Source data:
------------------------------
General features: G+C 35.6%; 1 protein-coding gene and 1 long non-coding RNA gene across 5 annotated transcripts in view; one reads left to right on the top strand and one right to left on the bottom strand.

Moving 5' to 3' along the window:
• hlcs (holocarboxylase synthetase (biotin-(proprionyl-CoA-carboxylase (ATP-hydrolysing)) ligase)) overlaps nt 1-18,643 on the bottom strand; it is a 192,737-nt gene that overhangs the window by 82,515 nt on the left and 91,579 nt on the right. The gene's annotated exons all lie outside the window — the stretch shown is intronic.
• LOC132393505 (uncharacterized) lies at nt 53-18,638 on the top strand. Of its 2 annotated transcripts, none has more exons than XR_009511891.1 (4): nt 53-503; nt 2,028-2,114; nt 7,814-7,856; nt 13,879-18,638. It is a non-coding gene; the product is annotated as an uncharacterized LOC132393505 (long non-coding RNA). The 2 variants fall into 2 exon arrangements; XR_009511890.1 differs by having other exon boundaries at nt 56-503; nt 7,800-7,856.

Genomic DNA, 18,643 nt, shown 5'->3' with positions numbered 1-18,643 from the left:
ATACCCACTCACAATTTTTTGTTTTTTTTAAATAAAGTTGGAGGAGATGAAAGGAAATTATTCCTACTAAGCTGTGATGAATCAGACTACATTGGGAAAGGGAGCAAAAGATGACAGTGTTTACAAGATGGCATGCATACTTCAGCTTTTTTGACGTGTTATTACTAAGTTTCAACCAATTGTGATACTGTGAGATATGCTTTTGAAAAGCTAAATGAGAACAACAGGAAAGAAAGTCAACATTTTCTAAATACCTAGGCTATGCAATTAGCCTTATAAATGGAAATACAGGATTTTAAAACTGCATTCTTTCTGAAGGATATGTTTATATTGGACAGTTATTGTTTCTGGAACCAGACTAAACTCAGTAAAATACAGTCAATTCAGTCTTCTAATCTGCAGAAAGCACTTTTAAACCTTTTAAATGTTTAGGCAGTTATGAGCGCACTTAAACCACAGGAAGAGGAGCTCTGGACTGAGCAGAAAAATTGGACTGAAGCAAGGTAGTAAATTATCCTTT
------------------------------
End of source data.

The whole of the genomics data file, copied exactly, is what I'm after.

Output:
General features: G+C 35.6%; 1 protein-coding gene and 1 long non-coding RNA gene across 5 annotated transcripts in view; one reads left to right on the top strand and one right to left on the bottom strand.

Moving 5' to 3' along the window:
• hlcs (holocarboxylase synthetase (biotin-(proprionyl-CoA-carboxylase (ATP-hydrolysing)) ligase)) overlaps nt 1-18,643 on the bottom strand; it is a 192,737-nt gene that overhangs the window by 82,515 nt on the left and 91,579 nt on the right. The gene's annotated exons all lie outside the window — the stretch shown is intronic.
• LOC132393505 (uncharacterized) lies at nt 53-18,638 on the top strand. Of its 2 annotated transcripts, none has more exons than XR_009511891.1 (4): nt 53-503; nt 2,028-2,114; nt 7,814-7,856; nt 13,879-18,638. It is a non-coding gene; the product is annotated as an uncharacterized LOC132393505 (long non-coding RNA). The 2 variants fall into 2 exon arrangements; XR_009511890.1 differs by having other exon boundaries at nt 56-503; nt 7,800-7,856.

Genomic DNA, 18,643 nt, shown 5'->3' with positions numbered 1-18,643 from the left:
ATACCCACTCACAATTTTTTGTTTTTTTTAAATAAAGTTGGAGGAGATGAAAGGAAATTATTCCTACTAAGCTGTGATGAATCAGACTACATTGGGAAAGGGAGCAAAAGATGACAGTGTTTACAAGATGGCATGCATACTTCAGCTTTTTTGACGTGTTATTACTAAGTTTCAACCAATTGTGATACTGTGAGATATGCTTTTGAAAAGCTAAATGAGAACAACAGGAAAGAAAGTCAACATTTTCTAAATACCTAGGCTATGCAATTAGCCTTATAAATGGAAATACAGGATTTTAAAACTGCATTCTTTCTGAAGGATATGTTTATATTGGACAGTTATTGTTTCTGGAACCAGACTAAACTCAGTAAAATACAGTCAATTCAGTCTTCTAATCTGCAGAAAGCACTTTTAAACCTTTTAAATGTTTAGGCAGTTATGAGCGCACTTAAACCACAGGAAGAGGAGCTCTGGACTGAGCAGAAAAATTGGACTGAAGCAAGGTAGTAAATTATCCTTT